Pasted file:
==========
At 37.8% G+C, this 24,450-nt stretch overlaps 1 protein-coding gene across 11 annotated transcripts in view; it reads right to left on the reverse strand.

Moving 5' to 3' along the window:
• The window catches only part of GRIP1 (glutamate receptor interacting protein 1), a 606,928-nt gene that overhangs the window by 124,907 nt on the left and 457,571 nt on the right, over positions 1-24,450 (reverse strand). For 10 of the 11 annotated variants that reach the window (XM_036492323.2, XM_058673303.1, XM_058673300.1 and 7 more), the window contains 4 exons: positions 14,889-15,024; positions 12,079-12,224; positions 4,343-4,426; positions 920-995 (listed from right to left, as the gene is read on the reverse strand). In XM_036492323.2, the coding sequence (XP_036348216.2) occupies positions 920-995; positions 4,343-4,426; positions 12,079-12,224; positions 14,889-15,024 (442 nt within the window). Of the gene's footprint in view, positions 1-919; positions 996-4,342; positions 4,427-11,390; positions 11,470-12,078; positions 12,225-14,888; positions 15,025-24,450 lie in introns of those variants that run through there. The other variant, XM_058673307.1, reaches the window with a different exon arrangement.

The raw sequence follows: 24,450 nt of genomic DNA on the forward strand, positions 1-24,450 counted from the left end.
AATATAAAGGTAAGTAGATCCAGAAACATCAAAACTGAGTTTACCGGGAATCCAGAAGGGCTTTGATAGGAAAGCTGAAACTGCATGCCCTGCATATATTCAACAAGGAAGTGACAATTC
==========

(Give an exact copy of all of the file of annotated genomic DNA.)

At 37.8% G+C, this 24,450-nt stretch overlaps 1 protein-coding gene across 11 annotated transcripts in view; it reads right to left on the reverse strand.

Moving 5' to 3' along the window:
• The window catches only part of GRIP1 (glutamate receptor interacting protein 1), a 606,928-nt gene that overhangs the window by 124,907 nt on the left and 457,571 nt on the right, over positions 1-24,450 (reverse strand). For 10 of the 11 annotated variants that reach the window (XM_036492323.2, XM_058673303.1, XM_058673300.1 and 7 more), the window contains 4 exons: positions 14,889-15,024; positions 12,079-12,224; positions 4,343-4,426; positions 920-995 (listed from right to left, as the gene is read on the reverse strand). In XM_036492323.2, the coding sequence (XP_036348216.2) occupies positions 920-995; positions 4,343-4,426; positions 12,079-12,224; positions 14,889-15,024 (442 nt within the window). Of the gene's footprint in view, positions 1-919; positions 996-4,342; positions 4,427-11,390; positions 11,470-12,078; positions 12,225-14,888; positions 15,025-24,450 lie in introns of those variants that run through there. The other variant, XM_058673307.1, reaches the window with a different exon arrangement.

The raw sequence follows: 24,450 nt of genomic DNA on the forward strand, positions 1-24,450 counted from the left end.
AATATAAAGGTAAGTAGATCCAGAAACATCAAAACTGAGTTTACCGGGAATCCAGAAGGGCTTTGATAGGAAAGCTGAAACTGCATGCCCTGCATATATTCAACAAGGAAGTGACAATTC